If you are after something a little less energetic, head to the Tasmanian Devil Sanctuary to get up close and personal with this endangered species.
Day Six: Strahan
It is only an 85-mile drive down to Strahan, so take your time and enjoy it. Go for a cruise on the Gordon River or enjoy a ride on the West Coast Wilderness Railway, a half-day return trip from Strahan that takes in Macquarie Harbour, the King River and then heads deep into a lush, temperate rain forest.
Day Seven: Mount Field National Park
Leave early, heading east inland and back toward Hobart. Stop off at lovely Lake St. Clair, the finishing point of the Overland Track. It is only a 160-mile drive to Mount Field, but allow a good five hours for the journey, and more if you stop at Lake St. Clair for a look around. Once at the National Park, choose to visit either Russell Falls or Horseshoe Falls.
Day Eight: Return to Hobart
It is only a 40-mile drive back to the capital, so enjoy your morning in the National Park, before heading back to off hire your vehicle.
Must Do: The 40 Mile Overland Track
If you have a little more time on your hands than the above itinerary, you need to consider undertaking The Overland Track from Cradle Mountain to Lake St. Clair. It is the quintessential Australian backcountry expedition, taking in 40 miles of stunning landscapes; from glaciated valleys and giant gum tree forests to mountain peaks and crystal-clear lakes.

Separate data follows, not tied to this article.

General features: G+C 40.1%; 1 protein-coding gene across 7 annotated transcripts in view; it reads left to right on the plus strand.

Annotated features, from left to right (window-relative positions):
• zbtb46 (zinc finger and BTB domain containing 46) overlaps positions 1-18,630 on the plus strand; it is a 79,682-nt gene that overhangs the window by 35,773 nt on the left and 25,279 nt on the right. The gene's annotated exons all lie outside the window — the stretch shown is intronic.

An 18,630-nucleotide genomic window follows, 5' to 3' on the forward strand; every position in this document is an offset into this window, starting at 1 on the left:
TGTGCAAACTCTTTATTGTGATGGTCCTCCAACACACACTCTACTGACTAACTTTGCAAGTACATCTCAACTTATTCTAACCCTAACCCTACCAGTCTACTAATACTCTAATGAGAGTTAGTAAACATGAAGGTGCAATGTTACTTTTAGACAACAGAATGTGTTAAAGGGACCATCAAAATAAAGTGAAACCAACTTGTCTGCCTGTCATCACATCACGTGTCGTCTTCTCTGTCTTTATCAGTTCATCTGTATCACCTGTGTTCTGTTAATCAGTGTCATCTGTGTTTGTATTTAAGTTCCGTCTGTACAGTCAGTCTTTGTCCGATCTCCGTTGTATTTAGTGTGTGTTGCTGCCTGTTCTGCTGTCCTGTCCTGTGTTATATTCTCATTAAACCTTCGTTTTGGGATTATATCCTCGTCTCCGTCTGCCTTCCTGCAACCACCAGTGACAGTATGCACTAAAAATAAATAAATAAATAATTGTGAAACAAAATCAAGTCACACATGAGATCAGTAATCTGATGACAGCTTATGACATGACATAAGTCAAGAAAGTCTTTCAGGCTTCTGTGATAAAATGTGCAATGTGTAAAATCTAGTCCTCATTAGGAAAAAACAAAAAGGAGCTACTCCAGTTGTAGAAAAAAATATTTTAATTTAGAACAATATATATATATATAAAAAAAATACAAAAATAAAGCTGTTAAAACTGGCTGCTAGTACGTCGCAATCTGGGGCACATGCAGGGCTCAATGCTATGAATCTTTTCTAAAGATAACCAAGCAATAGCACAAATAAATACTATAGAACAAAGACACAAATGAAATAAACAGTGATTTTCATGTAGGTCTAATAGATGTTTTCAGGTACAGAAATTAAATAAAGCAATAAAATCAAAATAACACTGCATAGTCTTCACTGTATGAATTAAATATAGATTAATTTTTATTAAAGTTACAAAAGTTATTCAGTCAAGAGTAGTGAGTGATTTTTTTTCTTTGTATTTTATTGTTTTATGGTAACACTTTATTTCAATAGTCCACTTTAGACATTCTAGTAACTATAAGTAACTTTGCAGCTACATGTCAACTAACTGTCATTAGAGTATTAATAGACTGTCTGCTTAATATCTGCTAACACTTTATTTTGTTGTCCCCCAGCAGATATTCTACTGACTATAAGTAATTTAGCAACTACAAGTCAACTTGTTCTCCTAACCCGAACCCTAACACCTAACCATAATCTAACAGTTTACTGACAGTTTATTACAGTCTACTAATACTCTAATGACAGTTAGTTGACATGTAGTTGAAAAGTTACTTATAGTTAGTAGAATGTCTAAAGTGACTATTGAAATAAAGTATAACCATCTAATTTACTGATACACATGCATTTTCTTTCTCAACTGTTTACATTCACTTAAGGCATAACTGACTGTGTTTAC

The hike must be done from north to south in the busy period, and as numbers on the trail have been severely limited due to intense conservation efforts, you will need to book the walk well ahead of time. If you do not mind the cold weather and have all the right gear for surviving in sub-freezing temperatures, then it is possible to undertake the walk from south to north during the off season.
There are camping platforms en route, as well as maintained huts. There is a great deal of Australian wildlife to be seen including wombats and the Tasmanian Pademelon, a cute, friendly, small and extra fluffy version of a kangaroo.
As this is a point-to-point hike, you will need to arrange transport from the end of the trail back to your vehicle. A good way to do this is to team up with other hikers who have their own vehicles, and depositing one vehicle at the end of the trail for transport back to pick up the other.
Campervan rental companies
Apollo and Britz are the two large multinational companies in Tasmania that you may have heard of. If you seek the peace of mind that comes with slightly inflated prices and reliable vehicles, then they may be the best choice for you.
If you wish to experience more of a local flavor, then the two companies Tasmanian Campervan Hire and GoCheap Motorhome & Campervan Hire Hobart are the ones that consistently receive the best reviews. For the backpacker crowd or those on a limited budget, talk to the guys at Wicked Campers for a funky and sometimes mildly-offensive design painted on your van.
Transporting a campervan to Tasmania by ferry
It is easier than ever to get to Tasmania – by direct flight from most of the Australian state capitals, or by ferry from Melbourne to Devonport – so it is indeed possible to transport a campervan from the mainland. There is only one company that makes this 9 – 11 hour voyage; The Spirit of Tasmania, and prices will vary from season to season.